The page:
I am not sure that this is a wise provision for marriage counsellors. I believe that it suggests that marriage counsellors might stray more into the area of information on divorce, separation, and so called divorce counselling, than I believe the House might wish to see on the face of the Bill which has, as one of its stated general principles, the wish to support the institution of marriage. Your Lordships may have heard the suggestion that some organisations which are concerned principally with marriage guidance counselling fall all too easily into the idea of divorce counselling. I am not saying for one single moment that these allegations are justified, but I certainly would not wish to do anything to encourage them.

I believe that when somebody goes for guidance and help in relation to their marriage, on the whole it is not right for the initiative of suggesting divorce to be taken by the marriage guidance counsellor. It is quite right that marriage counsellors should discuss the possibility of reconciliation with the parties. I do not, however, see that their role involves discussing the possibility of legal representation or mediation with couples. If marriage counselling is not successful and one or both of the parties decides to proceed with divorce, they will be able to get information on all the services available to help them at the information meeting.

I am also concerned especially that the low take up of marriage support services could suggest that couples may be put off counselling if they feel that their counsellor is somehow involved in reporting their discussions to the court. I know that is not the principle behind this amendment, but it is one of the

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risks that one must take into account in making such a provision. This might make marriage support services seem more like agents of the divorce court rather than organisations whose focus will be on looking at how the marriage can be sustained.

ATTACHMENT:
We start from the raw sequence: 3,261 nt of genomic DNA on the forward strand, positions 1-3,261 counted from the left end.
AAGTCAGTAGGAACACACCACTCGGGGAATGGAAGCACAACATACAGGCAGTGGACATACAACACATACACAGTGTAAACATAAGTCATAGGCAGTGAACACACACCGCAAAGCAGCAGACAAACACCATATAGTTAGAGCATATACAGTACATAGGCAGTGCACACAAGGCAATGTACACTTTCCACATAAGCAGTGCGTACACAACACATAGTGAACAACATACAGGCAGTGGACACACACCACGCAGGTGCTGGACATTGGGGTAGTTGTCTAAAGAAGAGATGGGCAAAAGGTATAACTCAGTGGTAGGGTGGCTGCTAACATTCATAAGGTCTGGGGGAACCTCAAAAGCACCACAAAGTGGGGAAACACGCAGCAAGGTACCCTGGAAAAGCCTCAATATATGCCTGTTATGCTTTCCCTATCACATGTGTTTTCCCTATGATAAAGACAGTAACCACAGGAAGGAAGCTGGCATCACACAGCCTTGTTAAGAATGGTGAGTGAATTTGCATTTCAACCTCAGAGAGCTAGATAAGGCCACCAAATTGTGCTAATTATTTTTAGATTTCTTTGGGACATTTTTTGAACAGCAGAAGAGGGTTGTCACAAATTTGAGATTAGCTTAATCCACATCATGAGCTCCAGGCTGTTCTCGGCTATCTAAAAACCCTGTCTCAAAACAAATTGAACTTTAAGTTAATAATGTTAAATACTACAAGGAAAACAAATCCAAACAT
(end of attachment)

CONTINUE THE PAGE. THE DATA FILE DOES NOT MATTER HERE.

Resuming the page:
In relation to mediation, it is of course important that mediators, too, have in place arrangements to ensure that important matters such as reconciliation are kept under review during the course of mediation. It is to this end that I have tabled Amendment No. 99A, which is intended to ensure that mediators are in a position to practise in accordance with the principles of the Bill. Your Lordships see that that provides that the Legal Aid Board may not contract with mediators unless they have arrangements in place to ensure that reconciliation is kept under review throughout mediation and that parents are encouraged to consider the welfare, wishes and feelings of the children. I believe that is a good way to indicate the sort of principles we expect mediators to follow.

I should like to consider whether it might be appropriate to add a further provision to Amendment No. 99A to provide that mediators should have in place arrangements designed to ensure that parties are informed about the availability of independent legal advice. I am minded to bring forward an amendment to that effect at Third Reading. That is, mediators should be able to tell the parties that if they want independent legal advice on any matter, then, of course, they can consider that.

On reflection, it does not seem right that mediators are to be required to ensure that arrangements are in place with regard to matters such as reconciliation, children and the availability of legal advice whereas legal representatives merely need to self-certify whether or not they have discussed reconciliation and mediation with parties. I am minded, therefore, to bring forward a government amendment at Third Reading which would strengthen the provisions in Clause 10 by requiring legal representatives to inform not only about marriage counselling and mediation but also about the need for parents to consider the welfare, wishes and feelings of their children when they are deciding arrangements for the future. I referred to that earlier.

I would not seek to place any such requirements on counsellors. The primary objective of counsellors is to help people with marriage difficulties. They are not involved in advising on legal process or negotiating financial settlements, nor in disputes relating to children, and should not be required to certify that they have discussed these matters. Both lawyers and mediators, on the other hand, must have regard to the primary principles of this Bill, one of which is that the parties to a marriage which may have broken down are to be encouraged to take all practical steps to save it. I therefore have no hesitation in making amendments which will more strictly enforce the role of lawyers and mediators in that respect.

In the light of that explanation and that I accept the principle of the amendment, insofar as I have described it as acceptable, I hope the noble Baroness may feel able to withdraw it.

4 Mar 1996 : Column 40